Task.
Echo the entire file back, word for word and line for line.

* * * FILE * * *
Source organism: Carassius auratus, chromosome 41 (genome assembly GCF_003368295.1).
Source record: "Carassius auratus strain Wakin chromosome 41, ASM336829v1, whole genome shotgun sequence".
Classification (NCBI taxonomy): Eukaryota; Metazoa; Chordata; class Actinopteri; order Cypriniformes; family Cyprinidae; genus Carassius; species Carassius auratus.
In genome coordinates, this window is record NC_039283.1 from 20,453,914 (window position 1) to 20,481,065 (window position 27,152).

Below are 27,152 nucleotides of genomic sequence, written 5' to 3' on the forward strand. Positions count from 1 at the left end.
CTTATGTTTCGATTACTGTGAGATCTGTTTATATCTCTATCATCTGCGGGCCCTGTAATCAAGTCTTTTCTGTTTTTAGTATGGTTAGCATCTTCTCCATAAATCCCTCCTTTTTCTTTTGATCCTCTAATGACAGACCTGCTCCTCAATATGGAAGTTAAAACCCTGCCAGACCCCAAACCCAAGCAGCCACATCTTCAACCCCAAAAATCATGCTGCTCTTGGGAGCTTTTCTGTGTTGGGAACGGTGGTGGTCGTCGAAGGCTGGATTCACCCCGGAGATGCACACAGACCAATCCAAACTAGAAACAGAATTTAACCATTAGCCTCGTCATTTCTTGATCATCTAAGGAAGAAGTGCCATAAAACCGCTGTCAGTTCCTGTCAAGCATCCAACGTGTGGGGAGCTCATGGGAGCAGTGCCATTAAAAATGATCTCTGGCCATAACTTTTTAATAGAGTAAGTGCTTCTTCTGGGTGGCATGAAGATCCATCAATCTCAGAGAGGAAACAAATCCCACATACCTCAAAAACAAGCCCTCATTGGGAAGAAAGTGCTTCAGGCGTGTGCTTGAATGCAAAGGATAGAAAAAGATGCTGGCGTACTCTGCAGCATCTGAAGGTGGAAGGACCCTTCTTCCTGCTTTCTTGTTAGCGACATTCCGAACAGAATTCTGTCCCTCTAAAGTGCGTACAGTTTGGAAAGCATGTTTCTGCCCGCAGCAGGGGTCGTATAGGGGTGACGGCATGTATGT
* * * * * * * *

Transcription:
Source organism: Carassius auratus, chromosome 41 (genome assembly GCF_003368295.1).
Source record: "Carassius auratus strain Wakin chromosome 41, ASM336829v1, whole genome shotgun sequence".
Classification (NCBI taxonomy): Eukaryota; Metazoa; Chordata; class Actinopteri; order Cypriniformes; family Cyprinidae; genus Carassius; species Carassius auratus.
In genome coordinates, this window is record NC_039283.1 from 20,453,914 (window position 1) to 20,481,065 (window position 27,152).

Below are 27,152 nucleotides of genomic sequence, written 5' to 3' on the forward strand. Positions count from 1 at the left end.
CTTATGTTTCGATTACTGTGAGATCTGTTTATATCTCTATCATCTGCGGGCCCTGTAATCAAGTCTTTTCTGTTTTTAGTATGGTTAGCATCTTCTCCATAAATCCCTCCTTTTTCTTTTGATCCTCTAATGACAGACCTGCTCCTCAATATGGAAGTTAAAACCCTGCCAGACCCCAAACCCAAGCAGCCACATCTTCAACCCCAAAAATCATGCTGCTCTTGGGAGCTTTTCTGTGTTGGGAACGGTGGTGGTCGTCGAAGGCTGGATTCACCCCGGAGATGCACACAGACCAATCCAAACTAGAAACAGAATTTAACCATTAGCCTCGTCATTTCTTGATCATCTAAGGAAGAAGTGCCATAAAACCGCTGTCAGTTCCTGTCAAGCATCCAACGTGTGGGGAGCTCATGGGAGCAGTGCCATTAAAAATGATCTCTGGCCATAACTTTTTAATAGAGTAAGTGCTTCTTCTGGGTGGCATGAAGATCCATCAATCTCAGAGAGGAAACAAATCCCACATACCTCAAAAACAAGCCCTCATTGGGAAGAAAGTGCTTCAGGCGTGTGCTTGAATGCAAAGGATAGAAAAAGATGCTGGCGTACTCTGCAGCATCTGAAGGTGGAAGGACCCTTCTTCCTGCTTTCTTGTTAGCGACATTCCGAACAGAATTCTGTCCCTCTAAAGTGCGTACAGTTTGGAAAGCATGTTTCTGCCCGCAGCAGGGGTCGTATAGGGGTGACGGCATGTATGT